When the injuries not as bad as what you would require physical therapist. And if you have a physical therapist for an injury, this is going to be additional aid that will help you because you can pull this book out and sit down with them and say, here's this injury. What do you think about this workout? Because they're going to give you a little Xerox piece of paper that's grainy because it's a copy of a copy of a copy that's been around for 15 years and say, Here's your prescription for homework. Here you can say, well, this guy recommends this training. What do you think about it? And the physical therapist will say, Yeah, that'll do the same thing. But you'll have it in your hand. And so if it's a minor injury, you'll know how to recover from it. Well, if it's a more major injury, then I would say go seek medical attention. Don't be your own doctor.

[00:35:39.190] – Rachel

Yes. Well, I want to just highlight that section right there because we all go down the rabbit hole of googling this symptom and that symptom, and you can get 20 different answers of what your ailment or injury could be. And it is really important just to go straight to the doctor, the sports ortho, or if you can get a consultation with a PT and get the test done and get a proper diagnosis and then do what needs to get done because you're not a doctor, I'm not a doctor.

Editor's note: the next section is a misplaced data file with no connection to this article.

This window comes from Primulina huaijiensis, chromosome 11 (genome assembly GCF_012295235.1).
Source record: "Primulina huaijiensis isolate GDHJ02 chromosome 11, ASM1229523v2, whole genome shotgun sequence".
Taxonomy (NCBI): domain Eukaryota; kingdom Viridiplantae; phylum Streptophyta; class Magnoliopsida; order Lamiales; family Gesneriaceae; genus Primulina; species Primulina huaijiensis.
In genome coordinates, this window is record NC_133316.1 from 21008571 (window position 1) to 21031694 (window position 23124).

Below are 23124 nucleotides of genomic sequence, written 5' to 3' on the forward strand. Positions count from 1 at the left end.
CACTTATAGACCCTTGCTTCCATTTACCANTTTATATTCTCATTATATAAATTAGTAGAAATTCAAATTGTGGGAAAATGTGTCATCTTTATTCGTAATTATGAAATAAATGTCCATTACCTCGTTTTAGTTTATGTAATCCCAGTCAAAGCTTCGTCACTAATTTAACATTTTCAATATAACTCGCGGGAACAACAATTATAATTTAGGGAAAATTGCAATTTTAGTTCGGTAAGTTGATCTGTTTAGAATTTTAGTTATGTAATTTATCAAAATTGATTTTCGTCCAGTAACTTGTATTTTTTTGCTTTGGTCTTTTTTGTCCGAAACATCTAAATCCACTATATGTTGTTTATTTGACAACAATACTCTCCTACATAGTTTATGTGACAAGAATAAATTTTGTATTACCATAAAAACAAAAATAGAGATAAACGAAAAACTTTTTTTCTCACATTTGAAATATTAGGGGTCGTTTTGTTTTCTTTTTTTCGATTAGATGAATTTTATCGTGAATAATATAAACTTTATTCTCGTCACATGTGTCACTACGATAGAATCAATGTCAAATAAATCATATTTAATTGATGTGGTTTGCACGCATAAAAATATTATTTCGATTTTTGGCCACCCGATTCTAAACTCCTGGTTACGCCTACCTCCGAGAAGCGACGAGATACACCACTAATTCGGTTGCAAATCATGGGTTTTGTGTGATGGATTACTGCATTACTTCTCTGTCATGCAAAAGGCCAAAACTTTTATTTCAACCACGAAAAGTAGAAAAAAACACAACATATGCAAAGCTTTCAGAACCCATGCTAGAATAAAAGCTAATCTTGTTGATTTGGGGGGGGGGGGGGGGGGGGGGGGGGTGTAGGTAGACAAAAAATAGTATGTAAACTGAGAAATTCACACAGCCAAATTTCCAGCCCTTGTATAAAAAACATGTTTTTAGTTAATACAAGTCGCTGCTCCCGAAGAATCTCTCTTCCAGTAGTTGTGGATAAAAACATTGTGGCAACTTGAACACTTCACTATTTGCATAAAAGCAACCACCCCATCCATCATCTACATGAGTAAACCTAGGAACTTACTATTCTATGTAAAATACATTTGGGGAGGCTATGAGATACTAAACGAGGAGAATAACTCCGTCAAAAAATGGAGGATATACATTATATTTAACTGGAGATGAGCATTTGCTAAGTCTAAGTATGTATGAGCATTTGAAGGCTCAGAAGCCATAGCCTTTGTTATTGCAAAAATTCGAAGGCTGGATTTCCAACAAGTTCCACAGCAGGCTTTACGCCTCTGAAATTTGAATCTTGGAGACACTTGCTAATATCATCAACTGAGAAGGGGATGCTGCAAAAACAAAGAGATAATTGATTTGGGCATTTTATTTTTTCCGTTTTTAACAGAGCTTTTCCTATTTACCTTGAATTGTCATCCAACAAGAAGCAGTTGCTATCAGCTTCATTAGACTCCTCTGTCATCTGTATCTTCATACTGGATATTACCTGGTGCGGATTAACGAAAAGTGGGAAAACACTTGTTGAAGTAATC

[00:36:10.510] – Allan

But I want to flip that a little bit. You still are the CEO and their advisors. So if you know there's something wrong and the doctor says, Well, you're just going to have to live with it, that might not be the answer that you want to hear. But get a second opinion. Or if surgery is the only way that, Oh, well, it's a partial tear of this or that. Surgery is your best option. Let me cut you open, please. No, let's take a step back. Is there a way for me to rehab this? So go get the second opinion. Have some conversations. Understand the risk, understand the likelihood that that's going to pay. I knew with my shoulder it was a complete tear. There was no not getting a surgery. I wouldn't have been able to scratch the top of my head ever. So I needed surgery because I would not have been able to lift my arm up over parallel from the floor. And so from that perspective, I knew I had to get the surgery, got it on my own terms. And when it was the right time for me, I did live with it for three months.

[00:37:15.210] – Allan

And I also did a spartan with it, and that was part of it. I didn't want to miss the spartan for the surgery. I was like, I can't tear it more, so I'll go in when it's time to go in. I kept moving my arm. I didn't brace it and hold it and nurse it. I was careful not to hurt myself because I don't like pain anymore than anybody else does. But it was just this concept of, I know I'm going to need the surgery. I'll fit it in when it makes the most sense. And then I'll do the physical therapy like a madman to recover as quickly as humanly possible.